When will we stop?

When will we stop the cycles of violence that seem to characterize our identities? Folks in the hood sported red and blue. Folks cheering at the White House were sporting red, white, and blue. One group rocked bandanas and the other rocked flags. I can’t help but to see it all as just some gangsta shit.

Maybe my vision of a world of peace is something that is impossibly naïve, but it is a world that I believe in. It takes unthinkable courage to live by Jesus’ challenge to turn the other cheek. After all, how long can we bear to turn our cheeks anyways? Do we turn them in the face of death? Gandhi did, Martin Luther King Jr. did. And so have countless others of many different faiths and backgrounds when presented with the choice between fighting back with their fists or fighting back with their hearts.

This is not a critique of Obama. I think he did an amazing job in the way that he thought out this process strategically and dare I say morally. If I were in his position I hope that I could have made those series of decisions even half as well as he did.

But for some reason I cannot shake that feeling in my soul. It hurts, not for bin Laden, but rather, for all of us. 


  1. beautifully said, Clarence....xoxo

  2. I had mixed feelings. I'm not sad that he's dead (assuming it's true), but I can't rejoice in his death or anyone else's for that matter. It doesn't change anything. Not a single soul that he took will come back. To that, people will tell me that I don't get understand because I've never experienced what it feels like to lose someone to violence. Um, well, I do. My brother was brutally murdered almost 8 years ago and his killer is in prison. But whether his killer is dead or alive makes no difference to me. It won't bring my brother back. It won't change absolutely anything for me. If anything, his being in prison for the rest of his life makes me sad. He's a young man and hasn't experienced anything and never will. That's his life.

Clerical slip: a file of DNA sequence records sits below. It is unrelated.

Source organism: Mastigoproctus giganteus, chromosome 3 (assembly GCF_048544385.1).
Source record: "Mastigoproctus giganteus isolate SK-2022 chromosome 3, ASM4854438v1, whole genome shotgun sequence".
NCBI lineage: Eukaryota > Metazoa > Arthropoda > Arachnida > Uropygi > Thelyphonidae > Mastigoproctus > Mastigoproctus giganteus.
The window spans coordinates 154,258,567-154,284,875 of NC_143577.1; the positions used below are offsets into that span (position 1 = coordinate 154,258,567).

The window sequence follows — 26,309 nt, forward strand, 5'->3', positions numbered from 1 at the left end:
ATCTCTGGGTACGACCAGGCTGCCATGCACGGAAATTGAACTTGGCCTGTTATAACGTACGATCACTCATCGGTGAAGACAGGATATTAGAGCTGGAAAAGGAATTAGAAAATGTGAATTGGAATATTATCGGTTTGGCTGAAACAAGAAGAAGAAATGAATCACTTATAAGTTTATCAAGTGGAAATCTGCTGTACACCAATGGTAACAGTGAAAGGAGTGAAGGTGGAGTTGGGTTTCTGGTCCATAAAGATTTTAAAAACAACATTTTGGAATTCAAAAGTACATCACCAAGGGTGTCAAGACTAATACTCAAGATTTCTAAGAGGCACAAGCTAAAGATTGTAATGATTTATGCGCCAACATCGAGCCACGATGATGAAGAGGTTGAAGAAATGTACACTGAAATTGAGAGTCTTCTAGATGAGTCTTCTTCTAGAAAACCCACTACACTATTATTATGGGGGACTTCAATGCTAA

So...Osama being dead? I can't rejoice in that. I'm not sorry that it happened. But I can't rejoice.

  3. @Marisa Thank you for sharing that. What you wrote made me think of a recent article written about Chris Paul. His grandfather was brutally killed when he was a senior in high school. Now Chris Paul only wishes the best for the lives of the killers. Amazing story of graceful forgiveness.